Andreas Gursky

Andreas Gursky (1955) is a German Photographer and Professor at the Kunstakademie Düsseldorf , often mentioned within The Becher Tradition. Gursky is known for his large format  architecture and landscape colour photographs, often employing a high point of view.

Gursky  grew up in Düsseldorf, the only child of a successful commercial photographer, learning the tricks of that trade before he had finished high school. In the late 1970s, he spent two years in nearby Essen at the Folkwangschule (Folkwang School), which Otto Steinert had established as West Germany’s leading training ground for professional photographers, especially photojournalists. Finally, in the early 1980s, he studied at the Staatliche Kunstakademie (State Art Academy) in Düsseldorf, which thanks to artists such as Joseph Beuys, Sigmar Polke, and Gerhard Richter had become the hotbed of Germany’s vibrant postwar avant-garde. There Gursky learned the ropes of the art world and mastered the rigorous method of Bernd and Hilla Becher, whose photographs had achieved prominence within the Conceptual and Minimal art movements.

The Rhine II 1999 by Andreas Gursky born 1955

Image above: “Rhein II” (1999) Chromogenic color print face-mounted to Plexiglas, image: 73 x 143 in. (185.4 x 363.5 cm) Number one from edition of six.

In 2011  Andreas Gursky set the record of the most expensive photograph ever sold. “Rhein II” (1999) was sold at Christie’s New York, November 2011 for $4,338,500 For those interested, here are the world´s 27 most expensive photographs sold.

For the Pyongyang series (2007), Gursky travelled to the Arirang Festival, held annually in North Korea in honour of the late Communist leader Kim Il Sung. The festival’s mass games include more than 50,000 participants performing tightly choreographed acrobatics, against a backdrop of 30,000 schoolchildren holding coloured flip-cards that produce an ever-changing mosaic of patterns and images. Gursky’s photographs describe, in panoramic dimensions, the incongruity of the brilliant colours and smiling faces of the performers within the controlled, totalitarian nature of the event. Images below.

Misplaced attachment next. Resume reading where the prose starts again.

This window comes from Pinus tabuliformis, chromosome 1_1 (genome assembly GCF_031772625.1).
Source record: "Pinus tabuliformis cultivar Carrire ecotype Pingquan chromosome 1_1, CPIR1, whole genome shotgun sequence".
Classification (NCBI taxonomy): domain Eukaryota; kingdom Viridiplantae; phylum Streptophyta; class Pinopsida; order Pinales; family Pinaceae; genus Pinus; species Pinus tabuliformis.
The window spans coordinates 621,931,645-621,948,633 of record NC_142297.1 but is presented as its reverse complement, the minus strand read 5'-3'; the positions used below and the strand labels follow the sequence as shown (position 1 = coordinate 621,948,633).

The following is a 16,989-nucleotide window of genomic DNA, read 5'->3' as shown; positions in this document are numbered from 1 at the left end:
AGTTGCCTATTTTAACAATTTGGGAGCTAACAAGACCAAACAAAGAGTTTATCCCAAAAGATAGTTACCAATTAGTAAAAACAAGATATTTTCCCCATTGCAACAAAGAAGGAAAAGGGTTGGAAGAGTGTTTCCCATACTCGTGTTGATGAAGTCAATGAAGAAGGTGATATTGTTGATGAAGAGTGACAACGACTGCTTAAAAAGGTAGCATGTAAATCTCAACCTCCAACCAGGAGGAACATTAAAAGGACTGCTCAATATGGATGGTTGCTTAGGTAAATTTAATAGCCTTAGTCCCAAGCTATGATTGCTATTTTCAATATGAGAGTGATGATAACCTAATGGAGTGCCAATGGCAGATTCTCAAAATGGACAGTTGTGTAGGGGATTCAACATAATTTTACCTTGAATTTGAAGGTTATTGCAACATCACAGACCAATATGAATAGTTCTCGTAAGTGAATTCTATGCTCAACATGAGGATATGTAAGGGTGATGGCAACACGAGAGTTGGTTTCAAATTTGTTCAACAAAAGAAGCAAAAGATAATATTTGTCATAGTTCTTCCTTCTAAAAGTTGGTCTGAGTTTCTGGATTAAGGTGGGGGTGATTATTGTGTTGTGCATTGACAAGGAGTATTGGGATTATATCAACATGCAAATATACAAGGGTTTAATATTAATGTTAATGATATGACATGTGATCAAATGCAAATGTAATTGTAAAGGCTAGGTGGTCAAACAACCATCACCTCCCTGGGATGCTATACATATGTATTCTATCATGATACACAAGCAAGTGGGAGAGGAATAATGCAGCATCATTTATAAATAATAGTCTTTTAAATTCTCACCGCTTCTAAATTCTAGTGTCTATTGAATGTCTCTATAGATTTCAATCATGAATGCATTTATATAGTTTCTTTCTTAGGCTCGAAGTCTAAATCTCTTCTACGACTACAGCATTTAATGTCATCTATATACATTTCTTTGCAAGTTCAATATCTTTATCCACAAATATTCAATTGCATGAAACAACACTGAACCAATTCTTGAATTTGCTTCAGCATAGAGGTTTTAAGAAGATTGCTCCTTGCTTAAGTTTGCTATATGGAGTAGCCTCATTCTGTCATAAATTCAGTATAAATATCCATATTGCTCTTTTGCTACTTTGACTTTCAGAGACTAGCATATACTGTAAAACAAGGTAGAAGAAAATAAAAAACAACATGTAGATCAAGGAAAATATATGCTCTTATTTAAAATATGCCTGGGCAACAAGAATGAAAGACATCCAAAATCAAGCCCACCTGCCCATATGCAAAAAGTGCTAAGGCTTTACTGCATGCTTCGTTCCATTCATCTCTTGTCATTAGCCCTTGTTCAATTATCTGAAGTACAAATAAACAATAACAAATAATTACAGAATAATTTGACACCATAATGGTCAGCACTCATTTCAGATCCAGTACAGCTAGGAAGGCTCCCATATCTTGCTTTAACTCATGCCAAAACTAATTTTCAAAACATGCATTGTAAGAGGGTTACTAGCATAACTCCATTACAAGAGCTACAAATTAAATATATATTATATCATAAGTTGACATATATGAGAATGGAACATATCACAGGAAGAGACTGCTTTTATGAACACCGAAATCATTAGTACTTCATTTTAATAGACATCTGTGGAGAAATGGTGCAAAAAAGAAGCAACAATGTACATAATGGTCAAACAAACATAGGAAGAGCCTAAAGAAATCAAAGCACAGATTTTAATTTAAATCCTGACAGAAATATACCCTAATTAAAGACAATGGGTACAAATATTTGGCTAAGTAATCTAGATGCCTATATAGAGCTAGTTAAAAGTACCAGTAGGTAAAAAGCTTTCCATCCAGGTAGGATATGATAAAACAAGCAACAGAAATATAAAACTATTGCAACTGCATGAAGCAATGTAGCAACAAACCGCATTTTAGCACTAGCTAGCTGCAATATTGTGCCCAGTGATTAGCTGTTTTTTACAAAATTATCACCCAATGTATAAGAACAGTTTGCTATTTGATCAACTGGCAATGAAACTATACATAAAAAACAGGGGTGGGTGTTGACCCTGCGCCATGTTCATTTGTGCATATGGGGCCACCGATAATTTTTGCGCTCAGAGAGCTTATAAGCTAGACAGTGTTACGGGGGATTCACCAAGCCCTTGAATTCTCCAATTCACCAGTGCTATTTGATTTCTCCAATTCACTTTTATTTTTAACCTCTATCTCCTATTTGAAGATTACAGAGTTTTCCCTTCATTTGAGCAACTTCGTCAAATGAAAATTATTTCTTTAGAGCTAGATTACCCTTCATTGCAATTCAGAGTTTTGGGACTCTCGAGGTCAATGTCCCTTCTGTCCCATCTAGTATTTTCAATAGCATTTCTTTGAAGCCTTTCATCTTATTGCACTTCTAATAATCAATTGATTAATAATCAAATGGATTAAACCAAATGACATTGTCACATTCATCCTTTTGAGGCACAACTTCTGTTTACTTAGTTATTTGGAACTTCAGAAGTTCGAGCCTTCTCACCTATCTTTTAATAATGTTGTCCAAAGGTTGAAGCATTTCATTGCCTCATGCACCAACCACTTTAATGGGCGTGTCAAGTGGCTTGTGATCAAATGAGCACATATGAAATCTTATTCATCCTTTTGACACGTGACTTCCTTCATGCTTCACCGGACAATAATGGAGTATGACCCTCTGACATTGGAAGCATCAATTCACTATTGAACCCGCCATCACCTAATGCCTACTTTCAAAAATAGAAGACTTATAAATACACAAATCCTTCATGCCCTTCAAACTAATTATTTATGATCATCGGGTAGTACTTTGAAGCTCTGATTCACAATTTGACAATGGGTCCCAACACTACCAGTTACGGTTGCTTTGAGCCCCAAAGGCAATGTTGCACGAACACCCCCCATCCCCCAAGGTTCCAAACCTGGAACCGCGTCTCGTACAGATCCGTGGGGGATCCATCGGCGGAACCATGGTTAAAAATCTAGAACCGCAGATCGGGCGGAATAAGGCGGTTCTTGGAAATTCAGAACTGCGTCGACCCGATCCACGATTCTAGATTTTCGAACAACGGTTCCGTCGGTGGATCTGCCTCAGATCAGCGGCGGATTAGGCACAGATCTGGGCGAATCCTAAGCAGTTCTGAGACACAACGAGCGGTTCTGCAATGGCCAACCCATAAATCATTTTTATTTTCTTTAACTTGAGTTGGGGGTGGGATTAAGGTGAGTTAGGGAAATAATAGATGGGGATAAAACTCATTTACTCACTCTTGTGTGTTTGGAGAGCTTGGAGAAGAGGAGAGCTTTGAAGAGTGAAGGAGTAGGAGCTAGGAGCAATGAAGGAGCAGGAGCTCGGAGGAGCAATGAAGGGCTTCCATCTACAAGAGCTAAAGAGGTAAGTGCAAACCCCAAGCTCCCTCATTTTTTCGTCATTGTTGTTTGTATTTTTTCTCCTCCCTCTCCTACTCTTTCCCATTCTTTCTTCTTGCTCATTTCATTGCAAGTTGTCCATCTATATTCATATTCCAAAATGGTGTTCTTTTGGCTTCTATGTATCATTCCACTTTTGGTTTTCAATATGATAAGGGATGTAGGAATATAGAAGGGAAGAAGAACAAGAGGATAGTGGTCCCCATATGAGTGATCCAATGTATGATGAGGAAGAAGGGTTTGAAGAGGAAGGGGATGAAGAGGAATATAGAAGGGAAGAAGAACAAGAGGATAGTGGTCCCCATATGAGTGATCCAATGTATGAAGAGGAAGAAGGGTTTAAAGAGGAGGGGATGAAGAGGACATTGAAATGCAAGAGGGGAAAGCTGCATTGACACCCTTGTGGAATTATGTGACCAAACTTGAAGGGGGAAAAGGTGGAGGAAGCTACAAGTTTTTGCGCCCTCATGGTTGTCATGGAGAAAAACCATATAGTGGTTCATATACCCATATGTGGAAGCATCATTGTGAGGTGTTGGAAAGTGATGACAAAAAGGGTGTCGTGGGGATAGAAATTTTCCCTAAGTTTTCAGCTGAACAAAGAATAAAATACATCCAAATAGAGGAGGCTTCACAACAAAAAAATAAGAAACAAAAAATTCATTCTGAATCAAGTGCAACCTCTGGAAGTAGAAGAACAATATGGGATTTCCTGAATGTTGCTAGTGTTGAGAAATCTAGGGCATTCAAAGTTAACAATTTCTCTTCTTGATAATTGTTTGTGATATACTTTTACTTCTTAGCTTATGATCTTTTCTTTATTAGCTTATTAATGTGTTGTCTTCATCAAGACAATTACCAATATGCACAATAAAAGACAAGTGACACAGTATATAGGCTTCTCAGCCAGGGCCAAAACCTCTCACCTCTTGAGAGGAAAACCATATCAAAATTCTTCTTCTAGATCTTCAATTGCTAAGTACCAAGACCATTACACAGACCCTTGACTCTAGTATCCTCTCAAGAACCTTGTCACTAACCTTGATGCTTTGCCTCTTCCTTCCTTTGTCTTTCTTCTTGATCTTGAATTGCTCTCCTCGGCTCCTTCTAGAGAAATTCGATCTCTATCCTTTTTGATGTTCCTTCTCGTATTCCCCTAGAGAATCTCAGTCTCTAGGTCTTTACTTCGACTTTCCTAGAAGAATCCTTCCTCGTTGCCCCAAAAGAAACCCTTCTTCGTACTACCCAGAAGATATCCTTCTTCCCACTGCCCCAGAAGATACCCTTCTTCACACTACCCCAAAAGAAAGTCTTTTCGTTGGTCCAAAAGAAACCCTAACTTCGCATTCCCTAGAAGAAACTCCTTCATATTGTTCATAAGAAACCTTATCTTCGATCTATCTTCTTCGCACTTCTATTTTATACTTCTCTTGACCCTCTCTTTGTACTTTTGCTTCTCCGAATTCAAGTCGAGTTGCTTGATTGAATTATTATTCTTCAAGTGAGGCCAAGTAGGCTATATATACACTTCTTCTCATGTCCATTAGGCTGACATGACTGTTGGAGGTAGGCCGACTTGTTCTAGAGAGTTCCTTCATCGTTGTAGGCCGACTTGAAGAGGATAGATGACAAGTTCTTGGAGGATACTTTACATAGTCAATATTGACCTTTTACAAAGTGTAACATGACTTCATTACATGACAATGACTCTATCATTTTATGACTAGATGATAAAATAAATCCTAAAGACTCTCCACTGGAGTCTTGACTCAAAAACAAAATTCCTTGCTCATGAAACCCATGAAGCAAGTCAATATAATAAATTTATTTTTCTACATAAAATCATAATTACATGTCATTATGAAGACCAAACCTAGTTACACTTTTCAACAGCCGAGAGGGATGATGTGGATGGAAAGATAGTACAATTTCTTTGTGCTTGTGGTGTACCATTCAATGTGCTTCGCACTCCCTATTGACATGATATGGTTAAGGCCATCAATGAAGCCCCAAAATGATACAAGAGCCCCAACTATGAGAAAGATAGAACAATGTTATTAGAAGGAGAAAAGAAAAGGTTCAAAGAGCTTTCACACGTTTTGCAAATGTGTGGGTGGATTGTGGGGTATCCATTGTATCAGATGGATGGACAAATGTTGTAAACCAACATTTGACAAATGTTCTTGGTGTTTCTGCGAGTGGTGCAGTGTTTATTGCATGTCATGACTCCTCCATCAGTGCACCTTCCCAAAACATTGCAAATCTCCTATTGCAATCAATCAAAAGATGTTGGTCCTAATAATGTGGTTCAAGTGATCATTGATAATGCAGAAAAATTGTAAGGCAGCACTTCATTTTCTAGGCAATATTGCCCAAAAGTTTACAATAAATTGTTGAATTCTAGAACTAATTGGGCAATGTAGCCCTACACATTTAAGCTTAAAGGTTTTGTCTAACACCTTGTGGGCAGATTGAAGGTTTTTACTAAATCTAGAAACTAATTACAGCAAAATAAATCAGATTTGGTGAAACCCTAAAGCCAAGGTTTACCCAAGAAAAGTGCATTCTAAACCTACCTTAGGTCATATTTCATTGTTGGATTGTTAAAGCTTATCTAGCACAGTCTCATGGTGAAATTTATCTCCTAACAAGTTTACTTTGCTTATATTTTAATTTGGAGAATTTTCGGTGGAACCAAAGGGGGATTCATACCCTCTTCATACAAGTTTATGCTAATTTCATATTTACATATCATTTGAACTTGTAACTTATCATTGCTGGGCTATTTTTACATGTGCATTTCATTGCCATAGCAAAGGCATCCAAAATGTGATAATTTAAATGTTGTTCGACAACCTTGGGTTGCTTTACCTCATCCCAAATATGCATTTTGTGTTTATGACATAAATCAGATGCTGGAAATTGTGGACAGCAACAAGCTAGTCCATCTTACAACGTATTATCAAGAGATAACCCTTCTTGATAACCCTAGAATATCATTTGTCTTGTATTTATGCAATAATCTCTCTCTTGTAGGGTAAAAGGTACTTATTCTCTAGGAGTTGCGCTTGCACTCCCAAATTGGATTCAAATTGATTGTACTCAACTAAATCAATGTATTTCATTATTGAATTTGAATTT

When Gursky, together with other Becher students, began to win recognition in the late 1980s, his photography was interpreted as an extension of his teachers’ aesthetic. But the full range of Gursky’s photographic educations has figured in his mature work, enabling him to outgrow all three of them. His photographs—big, bold, rich in color and detail—constitute one of the most original achievements of the past decade and, for all the panache of his signature style, one of the most complex. The exhibition Andreas Gursky surveys that achievement from 1984 to the present. It focuses on work since 1990, when Gursky turned his attention to subjects that struck him as representative of a contemporary zeitgeist—and found equally contemporary ways of picturing them. In pursuit of this project, Gursky expanded his scope of operations from Düsseldorf and its environs to an international itinerary that has taken him to Hong Kong, Cairo, New York, Brasília, Tokyo, Stockholm, Chicago, Athens, Singapore, Paris, and Los Angeles, among other places. His early themes of Sunday leisure and local tourism gave way to enormous industrial plants, apartment buildings, hotels, office buildings, and warehouses. Family outings and hiking trips were replaced by the Olympics, a cross-country marathon involving hundreds of skiers, the German parliament, the trading floors of international stock exchanges, alluring displays of brand-name goods, and midnight techno music raves attended by casts of thousands. Gursky’s world of the 1990s is big, high-tech, fast-paced, expensive, and global. Within it, the anonymous individual is but one among many.

Image below: Andreas Gursky, Kuwait Stock Exchange II of 2008.


By: Tina Holth